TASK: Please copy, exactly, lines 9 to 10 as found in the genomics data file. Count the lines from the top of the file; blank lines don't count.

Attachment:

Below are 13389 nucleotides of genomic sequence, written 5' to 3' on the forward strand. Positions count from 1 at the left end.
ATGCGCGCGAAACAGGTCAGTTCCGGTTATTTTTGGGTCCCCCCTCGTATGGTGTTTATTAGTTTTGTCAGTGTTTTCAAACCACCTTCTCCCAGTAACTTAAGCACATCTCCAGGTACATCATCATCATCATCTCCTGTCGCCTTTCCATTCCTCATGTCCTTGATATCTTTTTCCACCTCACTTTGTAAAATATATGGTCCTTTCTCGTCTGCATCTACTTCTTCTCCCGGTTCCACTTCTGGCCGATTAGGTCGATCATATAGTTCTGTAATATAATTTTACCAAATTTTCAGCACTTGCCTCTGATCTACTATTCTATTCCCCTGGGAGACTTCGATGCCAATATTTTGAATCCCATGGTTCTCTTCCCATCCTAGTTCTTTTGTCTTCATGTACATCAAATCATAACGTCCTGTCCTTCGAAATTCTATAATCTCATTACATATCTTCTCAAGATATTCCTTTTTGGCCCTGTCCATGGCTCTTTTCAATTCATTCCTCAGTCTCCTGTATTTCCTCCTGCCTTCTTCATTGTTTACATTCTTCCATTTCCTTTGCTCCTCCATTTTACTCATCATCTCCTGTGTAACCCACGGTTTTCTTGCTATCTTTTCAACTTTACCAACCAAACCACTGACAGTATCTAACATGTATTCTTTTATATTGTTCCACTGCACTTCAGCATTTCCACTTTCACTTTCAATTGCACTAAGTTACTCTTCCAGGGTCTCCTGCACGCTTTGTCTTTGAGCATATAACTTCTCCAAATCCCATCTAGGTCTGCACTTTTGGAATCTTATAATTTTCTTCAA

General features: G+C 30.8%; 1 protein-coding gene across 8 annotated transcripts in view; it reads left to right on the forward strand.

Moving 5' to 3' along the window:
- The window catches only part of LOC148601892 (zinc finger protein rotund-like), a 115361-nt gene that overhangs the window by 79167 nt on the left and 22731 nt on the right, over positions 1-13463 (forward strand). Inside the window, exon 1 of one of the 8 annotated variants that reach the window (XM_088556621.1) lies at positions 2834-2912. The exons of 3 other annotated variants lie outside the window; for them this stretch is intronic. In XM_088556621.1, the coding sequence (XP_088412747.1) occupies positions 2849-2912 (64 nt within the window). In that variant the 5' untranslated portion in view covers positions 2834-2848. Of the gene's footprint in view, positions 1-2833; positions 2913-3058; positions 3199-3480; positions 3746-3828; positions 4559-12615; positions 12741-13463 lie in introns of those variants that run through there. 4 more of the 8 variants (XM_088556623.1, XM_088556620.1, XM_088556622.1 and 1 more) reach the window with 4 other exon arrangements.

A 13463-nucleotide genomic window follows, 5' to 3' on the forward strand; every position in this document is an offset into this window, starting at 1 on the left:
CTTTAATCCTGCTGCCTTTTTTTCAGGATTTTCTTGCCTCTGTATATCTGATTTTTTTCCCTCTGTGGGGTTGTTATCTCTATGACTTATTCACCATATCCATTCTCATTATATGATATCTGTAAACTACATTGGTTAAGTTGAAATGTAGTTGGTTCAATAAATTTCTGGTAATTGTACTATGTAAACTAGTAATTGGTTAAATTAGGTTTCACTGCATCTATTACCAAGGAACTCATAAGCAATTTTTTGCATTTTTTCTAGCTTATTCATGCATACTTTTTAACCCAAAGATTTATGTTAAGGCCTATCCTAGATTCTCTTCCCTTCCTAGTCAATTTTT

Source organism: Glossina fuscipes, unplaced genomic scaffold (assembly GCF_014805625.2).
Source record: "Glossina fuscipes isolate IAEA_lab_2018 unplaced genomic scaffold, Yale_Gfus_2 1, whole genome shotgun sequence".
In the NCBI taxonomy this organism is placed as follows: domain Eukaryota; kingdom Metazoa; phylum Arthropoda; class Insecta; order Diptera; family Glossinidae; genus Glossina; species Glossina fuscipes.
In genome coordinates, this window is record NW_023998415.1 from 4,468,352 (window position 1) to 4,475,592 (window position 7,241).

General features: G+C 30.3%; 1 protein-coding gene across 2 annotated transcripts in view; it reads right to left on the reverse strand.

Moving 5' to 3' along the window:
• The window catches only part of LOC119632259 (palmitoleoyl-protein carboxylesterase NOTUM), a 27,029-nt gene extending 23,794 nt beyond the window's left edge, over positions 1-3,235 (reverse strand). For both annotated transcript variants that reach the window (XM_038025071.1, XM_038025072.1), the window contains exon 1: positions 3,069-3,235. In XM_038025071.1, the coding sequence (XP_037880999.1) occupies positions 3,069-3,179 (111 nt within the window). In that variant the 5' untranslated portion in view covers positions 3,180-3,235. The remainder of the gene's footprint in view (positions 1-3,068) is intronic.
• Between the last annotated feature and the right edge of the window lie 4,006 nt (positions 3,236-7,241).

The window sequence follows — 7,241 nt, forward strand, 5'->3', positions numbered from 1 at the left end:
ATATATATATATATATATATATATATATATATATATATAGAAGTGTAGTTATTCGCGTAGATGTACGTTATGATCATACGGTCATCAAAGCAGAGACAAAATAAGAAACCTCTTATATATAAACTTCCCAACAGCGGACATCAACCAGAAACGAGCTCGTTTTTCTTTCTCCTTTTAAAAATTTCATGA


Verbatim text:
Source record: "Glossina fuscipes isolate IAEA_lab_2018 unplaced genomic scaffold, Yale_Gfus_2 1, whole genome shotgun sequence".
In the NCBI taxonomy this organism is placed as follows: domain Eukaryota; kingdom Metazoa; phylum Arthropoda; class Insecta; order Diptera; family Glossinidae; genus Glossina; species Glossina fuscipes.